Collaboration: By working in a professionally and culturally diverse environment, which is central to CBI’s philosophy, students learn to collaborate across hierarchical, technical, and social boundaries to succeed in their projects. That skill is valuable to the increasingly multidisciplinary and international nature of biopharmaceutical R&D.

Leadership: During a doctoral program, students become subject-matter experts. Because of the broad scope and flexibility of their projects, the diverse needs of their many stakeholders, and their access to expertise and resources from interdisciplinary advisors, CBI students develop the leadership skills necessary to unify such factors under a single banner: the thesis. The need to communicate and negotiate with the many parties involved in a student’s doctoral journey is an unparalleled training ground for the rigors of a future career at the forefront of science and commerce.

Project Management: During their studies, doctoral candidates transition gradually from student to master. With projects that take place across technical and professional environments, CBI students develop project management skills that are tailored to different situations. Industrial placements allow students to travel and experience different environments, which broadens their horizons and helps them develop invaluable professional networks. That ultimately creates graduates who can take on important responsibilities at different stages in the drug pipeline and in different locations across the globe.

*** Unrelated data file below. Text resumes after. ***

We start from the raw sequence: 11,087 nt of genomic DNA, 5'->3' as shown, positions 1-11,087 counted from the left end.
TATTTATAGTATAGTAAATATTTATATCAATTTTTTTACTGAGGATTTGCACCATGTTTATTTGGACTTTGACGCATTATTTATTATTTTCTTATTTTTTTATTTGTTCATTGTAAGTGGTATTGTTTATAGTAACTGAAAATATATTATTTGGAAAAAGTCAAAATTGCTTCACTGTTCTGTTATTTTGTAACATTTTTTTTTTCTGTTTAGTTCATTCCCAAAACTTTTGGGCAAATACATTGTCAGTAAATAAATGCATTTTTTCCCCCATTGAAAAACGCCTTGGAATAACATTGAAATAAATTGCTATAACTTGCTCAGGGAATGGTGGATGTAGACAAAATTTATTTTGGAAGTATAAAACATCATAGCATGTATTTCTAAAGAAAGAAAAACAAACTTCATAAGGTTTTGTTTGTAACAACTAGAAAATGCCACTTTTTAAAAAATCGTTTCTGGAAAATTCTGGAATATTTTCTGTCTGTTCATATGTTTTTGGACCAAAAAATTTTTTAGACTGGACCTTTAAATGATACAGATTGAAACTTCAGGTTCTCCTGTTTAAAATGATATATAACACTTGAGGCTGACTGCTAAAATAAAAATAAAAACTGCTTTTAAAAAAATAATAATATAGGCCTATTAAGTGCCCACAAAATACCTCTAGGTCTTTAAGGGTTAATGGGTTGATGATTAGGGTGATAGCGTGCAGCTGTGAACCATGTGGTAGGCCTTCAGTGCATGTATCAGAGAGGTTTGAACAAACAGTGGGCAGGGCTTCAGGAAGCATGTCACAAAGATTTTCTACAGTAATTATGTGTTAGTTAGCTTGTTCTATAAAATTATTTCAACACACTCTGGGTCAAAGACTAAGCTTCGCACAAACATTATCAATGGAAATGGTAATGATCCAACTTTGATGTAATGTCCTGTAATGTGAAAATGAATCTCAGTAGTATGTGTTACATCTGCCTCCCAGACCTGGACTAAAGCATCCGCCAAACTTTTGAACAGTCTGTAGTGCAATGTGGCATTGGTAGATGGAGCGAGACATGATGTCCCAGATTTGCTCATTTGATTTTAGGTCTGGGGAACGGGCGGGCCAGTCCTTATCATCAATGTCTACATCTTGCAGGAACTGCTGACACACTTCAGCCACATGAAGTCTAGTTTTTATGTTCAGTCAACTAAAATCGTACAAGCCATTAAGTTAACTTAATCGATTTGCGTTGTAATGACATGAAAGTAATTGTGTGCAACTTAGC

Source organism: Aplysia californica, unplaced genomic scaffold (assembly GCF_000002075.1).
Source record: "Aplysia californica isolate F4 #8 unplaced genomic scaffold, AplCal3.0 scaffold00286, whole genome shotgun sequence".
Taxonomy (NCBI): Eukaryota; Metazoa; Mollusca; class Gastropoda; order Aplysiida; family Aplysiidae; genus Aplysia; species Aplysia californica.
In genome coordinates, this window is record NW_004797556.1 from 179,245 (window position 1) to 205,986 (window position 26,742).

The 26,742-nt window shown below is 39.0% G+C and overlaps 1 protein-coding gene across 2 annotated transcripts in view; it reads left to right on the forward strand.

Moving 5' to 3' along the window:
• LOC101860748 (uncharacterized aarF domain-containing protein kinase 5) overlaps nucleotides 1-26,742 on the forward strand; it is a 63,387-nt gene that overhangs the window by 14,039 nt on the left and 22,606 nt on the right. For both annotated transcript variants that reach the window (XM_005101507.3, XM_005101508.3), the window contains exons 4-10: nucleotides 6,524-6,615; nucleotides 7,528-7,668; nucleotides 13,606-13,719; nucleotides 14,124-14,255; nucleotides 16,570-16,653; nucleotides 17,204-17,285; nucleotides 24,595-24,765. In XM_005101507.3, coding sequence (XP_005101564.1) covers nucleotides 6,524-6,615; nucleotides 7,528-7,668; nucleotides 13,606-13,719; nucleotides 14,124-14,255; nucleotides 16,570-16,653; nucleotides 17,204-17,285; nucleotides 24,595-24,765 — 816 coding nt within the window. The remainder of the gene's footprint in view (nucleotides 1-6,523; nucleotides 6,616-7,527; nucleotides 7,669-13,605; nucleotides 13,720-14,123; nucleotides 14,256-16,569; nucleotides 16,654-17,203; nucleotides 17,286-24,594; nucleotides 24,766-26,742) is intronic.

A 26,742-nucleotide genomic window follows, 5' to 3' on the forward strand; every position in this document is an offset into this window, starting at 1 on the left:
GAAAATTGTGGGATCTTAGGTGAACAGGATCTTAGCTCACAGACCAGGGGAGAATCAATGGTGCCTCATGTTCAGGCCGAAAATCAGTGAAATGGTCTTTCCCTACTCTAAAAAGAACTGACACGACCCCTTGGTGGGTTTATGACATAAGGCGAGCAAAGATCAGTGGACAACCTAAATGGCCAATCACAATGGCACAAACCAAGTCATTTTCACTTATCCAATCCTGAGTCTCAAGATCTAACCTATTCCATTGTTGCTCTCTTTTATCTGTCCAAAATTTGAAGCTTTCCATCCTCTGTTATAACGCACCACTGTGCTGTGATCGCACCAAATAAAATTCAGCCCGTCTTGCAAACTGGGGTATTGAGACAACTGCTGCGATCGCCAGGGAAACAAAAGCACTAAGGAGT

Resilience: Fulfilling doctoral requirements is a professionally and technically demanding process, and one of CBI’s strengths is to ensure that students undergo this process with support networks for both their current and future endeavors. The center’s commitment to their projects further prepares students to adapt to the ever-changing needs of commercial R&D.

Sustainable Growth for Aspiring Professionals
Kym Baker (general manager at Thermo Fisher Scientific–Brisbane) says that her company is delighted to support ARC as an industry partner. “We see real value in partnering with academia to create a sustainable growth platform for the aspiring scientists and engineers of tomorrow by providing them with real-life projects and challenges [that] complement academic learning with experiential development.” Baker adds, “With both industry and academic feedback sessions, the projects place strong emphasis on current industry trends, thereby preparing students to transition readily to the industry upon completion of their respective degrees.”